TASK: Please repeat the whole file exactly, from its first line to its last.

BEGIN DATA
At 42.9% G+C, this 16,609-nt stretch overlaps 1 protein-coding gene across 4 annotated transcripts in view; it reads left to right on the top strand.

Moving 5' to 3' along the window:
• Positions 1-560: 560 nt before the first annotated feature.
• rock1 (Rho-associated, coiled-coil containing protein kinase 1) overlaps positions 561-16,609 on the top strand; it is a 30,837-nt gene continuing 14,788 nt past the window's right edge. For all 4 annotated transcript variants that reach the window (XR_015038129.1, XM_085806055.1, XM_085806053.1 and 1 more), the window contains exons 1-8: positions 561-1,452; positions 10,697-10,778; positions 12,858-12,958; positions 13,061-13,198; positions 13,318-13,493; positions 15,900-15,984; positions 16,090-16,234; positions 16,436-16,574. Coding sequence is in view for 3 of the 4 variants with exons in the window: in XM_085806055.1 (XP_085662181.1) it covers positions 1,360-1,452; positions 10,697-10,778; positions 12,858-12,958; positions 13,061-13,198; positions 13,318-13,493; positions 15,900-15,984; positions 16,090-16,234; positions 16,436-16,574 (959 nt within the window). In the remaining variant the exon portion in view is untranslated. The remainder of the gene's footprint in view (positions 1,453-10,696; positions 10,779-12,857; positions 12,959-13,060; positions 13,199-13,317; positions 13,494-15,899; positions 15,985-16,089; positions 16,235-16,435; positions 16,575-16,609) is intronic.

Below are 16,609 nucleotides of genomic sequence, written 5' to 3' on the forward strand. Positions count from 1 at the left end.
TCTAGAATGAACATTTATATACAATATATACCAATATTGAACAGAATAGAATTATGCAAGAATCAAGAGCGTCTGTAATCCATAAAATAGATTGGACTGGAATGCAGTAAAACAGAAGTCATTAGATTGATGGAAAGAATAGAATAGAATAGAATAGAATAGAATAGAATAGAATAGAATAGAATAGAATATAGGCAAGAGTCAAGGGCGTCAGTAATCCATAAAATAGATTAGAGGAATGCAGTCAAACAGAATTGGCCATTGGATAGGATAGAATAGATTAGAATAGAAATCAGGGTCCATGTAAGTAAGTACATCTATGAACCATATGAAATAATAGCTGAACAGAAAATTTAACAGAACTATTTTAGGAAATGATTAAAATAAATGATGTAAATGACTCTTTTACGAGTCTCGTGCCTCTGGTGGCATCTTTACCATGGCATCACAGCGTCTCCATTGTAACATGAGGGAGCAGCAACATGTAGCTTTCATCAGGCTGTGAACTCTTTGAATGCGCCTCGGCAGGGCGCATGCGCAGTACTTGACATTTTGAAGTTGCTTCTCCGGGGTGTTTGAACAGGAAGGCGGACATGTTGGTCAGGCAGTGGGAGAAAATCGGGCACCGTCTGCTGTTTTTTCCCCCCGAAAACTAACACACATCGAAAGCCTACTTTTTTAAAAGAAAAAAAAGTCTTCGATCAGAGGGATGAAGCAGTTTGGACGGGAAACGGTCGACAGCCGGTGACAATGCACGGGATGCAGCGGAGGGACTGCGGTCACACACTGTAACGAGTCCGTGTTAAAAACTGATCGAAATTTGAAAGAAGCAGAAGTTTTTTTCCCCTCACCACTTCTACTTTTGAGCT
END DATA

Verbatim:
At 42.9% G+C, this 16,609-nt stretch overlaps 1 protein-coding gene across 4 annotated transcripts in view; it reads left to right on the top strand.

Moving 5' to 3' along the window:
• Positions 1-560: 560 nt before the first annotated feature.
• rock1 (Rho-associated, coiled-coil containing protein kinase 1) overlaps positions 561-16,609 on the top strand; it is a 30,837-nt gene continuing 14,788 nt past the window's right edge. For all 4 annotated transcript variants that reach the window (XR_015038129.1, XM_085806055.1, XM_085806053.1 and 1 more), the window contains exons 1-8: positions 561-1,452; positions 10,697-10,778; positions 12,858-12,958; positions 13,061-13,198; positions 13,318-13,493; positions 15,900-15,984; positions 16,090-16,234; positions 16,436-16,574. Coding sequence is in view for 3 of the 4 variants with exons in the window: in XM_085806055.1 (XP_085662181.1) it covers positions 1,360-1,452; positions 10,697-10,778; positions 12,858-12,958; positions 13,061-13,198; positions 13,318-13,493; positions 15,900-15,984; positions 16,090-16,234; positions 16,436-16,574 (959 nt within the window). In the remaining variant the exon portion in view is untranslated. The remainder of the gene's footprint in view (positions 1,453-10,696; positions 10,779-12,857; positions 12,959-13,060; positions 13,199-13,317; positions 13,494-15,899; positions 15,985-16,089; positions 16,235-16,435; positions 16,575-16,609) is intronic.

Below are 16,609 nucleotides of genomic sequence, written 5' to 3' on the forward strand. Positions count from 1 at the left end.
TCTAGAATGAACATTTATATACAATATATACCAATATTGAACAGAATAGAATTATGCAAGAATCAAGAGCGTCTGTAATCCATAAAATAGATTGGACTGGAATGCAGTAAAACAGAAGTCATTAGATTGATGGAAAGAATAGAATAGAATAGAATAGAATAGAATAGAATAGAATAGAATAGAATAGAATATAGGCAAGAGTCAAGGGCGTCAGTAATCCATAAAATAGATTAGAGGAATGCAGTCAAACAGAATTGGCCATTGGATAGGATAGAATAGATTAGAATAGAAATCAGGGTCCATGTAAGTAAGTACATCTATGAACCATATGAAATAATAGCTGAACAGAAAATTTAACAGAACTATTTTAGGAAATGATTAAAATAAATGATGTAAATGACTCTTTTACGAGTCTCGTGCCTCTGGTGGCATCTTTACCATGGCATCACAGCGTCTCCATTGTAACATGAGGGAGCAGCAACATGTAGCTTTCATCAGGCTGTGAACTCTTTGAATGCGCCTCGGCAGGGCGCATGCGCAGTACTTGACATTTTGAAGTTGCTTCTCCGGGGTGTTTGAACAGGAAGGCGGACATGTTGGTCAGGCAGTGGGAGAAAATCGGGCACCGTCTGCTGTTTTTTCCCCCCGAAAACTAACACACATCGAAAGCCTACTTTTTTAAAAGAAAAAAAAGTCTTCGATCAGAGGGATGAAGCAGTTTGGACGGGAAACGGTCGACAGCCGGTGACAATGCACGGGATGCAGCGGAGGGACTGCGGTCACACACTGTAACGAGTCCGTGTTAAAAACTGATCGAAATTTGAAAGAAGCAGAAGTTTTTTTCCCCTCACCACTTCTACTTTTGAGCT